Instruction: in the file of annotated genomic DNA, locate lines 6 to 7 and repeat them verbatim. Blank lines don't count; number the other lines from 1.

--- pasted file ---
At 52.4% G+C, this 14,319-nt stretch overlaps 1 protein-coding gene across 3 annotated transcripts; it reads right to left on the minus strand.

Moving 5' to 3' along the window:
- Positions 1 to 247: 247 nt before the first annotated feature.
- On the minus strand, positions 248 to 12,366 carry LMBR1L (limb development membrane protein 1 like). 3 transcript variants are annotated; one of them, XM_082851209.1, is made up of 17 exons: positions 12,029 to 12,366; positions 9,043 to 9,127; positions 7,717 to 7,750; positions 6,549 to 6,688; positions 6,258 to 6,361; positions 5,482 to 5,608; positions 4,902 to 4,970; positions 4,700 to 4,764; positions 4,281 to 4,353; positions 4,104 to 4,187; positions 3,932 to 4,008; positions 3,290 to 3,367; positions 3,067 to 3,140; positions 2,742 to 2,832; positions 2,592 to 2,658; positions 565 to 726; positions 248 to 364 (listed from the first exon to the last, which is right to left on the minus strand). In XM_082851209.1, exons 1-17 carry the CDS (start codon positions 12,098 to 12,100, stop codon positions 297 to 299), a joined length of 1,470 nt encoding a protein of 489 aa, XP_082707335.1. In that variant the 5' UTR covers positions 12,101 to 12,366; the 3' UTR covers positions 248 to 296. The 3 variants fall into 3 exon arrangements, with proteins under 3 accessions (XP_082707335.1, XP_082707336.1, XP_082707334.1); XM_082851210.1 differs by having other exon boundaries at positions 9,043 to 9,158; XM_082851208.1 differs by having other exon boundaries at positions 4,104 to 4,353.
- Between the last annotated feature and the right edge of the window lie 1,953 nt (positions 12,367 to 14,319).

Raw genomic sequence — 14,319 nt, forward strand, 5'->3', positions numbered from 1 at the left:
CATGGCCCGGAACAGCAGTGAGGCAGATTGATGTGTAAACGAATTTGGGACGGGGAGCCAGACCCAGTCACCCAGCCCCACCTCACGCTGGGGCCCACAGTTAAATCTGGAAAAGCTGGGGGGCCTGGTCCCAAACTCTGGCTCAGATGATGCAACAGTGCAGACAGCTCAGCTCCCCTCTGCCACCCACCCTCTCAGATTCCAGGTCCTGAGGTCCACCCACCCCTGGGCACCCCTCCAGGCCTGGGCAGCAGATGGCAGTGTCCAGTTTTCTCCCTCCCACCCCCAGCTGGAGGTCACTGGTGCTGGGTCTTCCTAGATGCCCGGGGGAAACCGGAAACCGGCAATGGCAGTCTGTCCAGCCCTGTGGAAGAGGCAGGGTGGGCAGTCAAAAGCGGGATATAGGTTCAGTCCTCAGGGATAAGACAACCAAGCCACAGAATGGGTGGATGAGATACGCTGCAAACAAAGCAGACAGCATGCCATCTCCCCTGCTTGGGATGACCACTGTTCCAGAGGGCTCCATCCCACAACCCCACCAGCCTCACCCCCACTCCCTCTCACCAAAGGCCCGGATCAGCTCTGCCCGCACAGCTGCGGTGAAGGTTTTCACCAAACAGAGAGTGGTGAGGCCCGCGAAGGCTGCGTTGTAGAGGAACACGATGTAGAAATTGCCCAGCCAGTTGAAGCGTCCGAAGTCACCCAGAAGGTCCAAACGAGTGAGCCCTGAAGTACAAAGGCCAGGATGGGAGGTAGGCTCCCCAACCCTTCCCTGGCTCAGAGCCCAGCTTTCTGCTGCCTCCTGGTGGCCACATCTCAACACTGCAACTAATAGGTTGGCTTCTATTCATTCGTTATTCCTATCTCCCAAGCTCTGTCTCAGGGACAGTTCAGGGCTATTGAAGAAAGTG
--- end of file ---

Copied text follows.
Raw genomic sequence — 14,319 nt, forward strand, 5'->3', positions numbered from 1 at the left:
CATGGCCCGGAACAGCAGTGAGGCAGATTGATGTGTAAACGAATTTGGGACGGGGAGCCAGACCCAGTCACCCAGCCCCACCTCACGCTGGGGCCCACAGTTAAATCTGGAAAAGCTGGGGGGCCTGGTCCCAAACTCTGGCTCAGATGATGCAACAGTGCAGACAGCTCAGCTCCCCTCTGCCACCCACCCTCTCAGATTCCAGGTCCTGAGGTCCACCCACCCCTGGGCACCCCTCCAGGCCTGGGCAGCAGATGGCAGTGTCCAGTTTTCTCCCTCCCACCCCCAGCTGGAGGTCACTGGTGCTGGGTCTTCCTAGATGCCCGGGGGAAACCGGAAACCGGCAATGGCAGTCTGTCCAGCCCTGTGGAAGAGGCAGGGTGGGCAGTCAAAAGCGGGATATAGGTTCAGTCCTCAGGGATAAGACAACCAAGCCACAGAATGGGTGGATGAGATACGCTGCAAACAAAGCAGACAGCATGCCATCTCCCCTGCTTGGGATGACCACTGTTCCAGAGGGCTCCATCCCACAACCCCACCAGCCTCACCCCCACTCCCTCTCACCAAAGGCCCGGATCAGCTCTGCCCGCACAGCTGCGGTGAAGGTTTTCACCAAACAGAGAGTGGTGAGGCCCGCGAAGGCTGCGTTGTAGAGGAACACGATGTAGAAATTGCCCAGCCAGTTGAAGCGTCCGAAGTCACCCAGAAGGTCCAAACGAGTGAGCCCTGAAGTACAAAGGCCAGGATGGGAGGTAGGCTCCCCAACCCTTCCCTGGCTCAGAGCCCAGCTTTCTGCTGCCTCCTGGTGGCCACATCTCAACACTGCAACTAATAGGTTGGCTTCTATTCATTCGTTATTCCTATCTCCCAAGCTCTGTCTCAGGGACAGTTCAGGGCTATTGAAGAAAGTG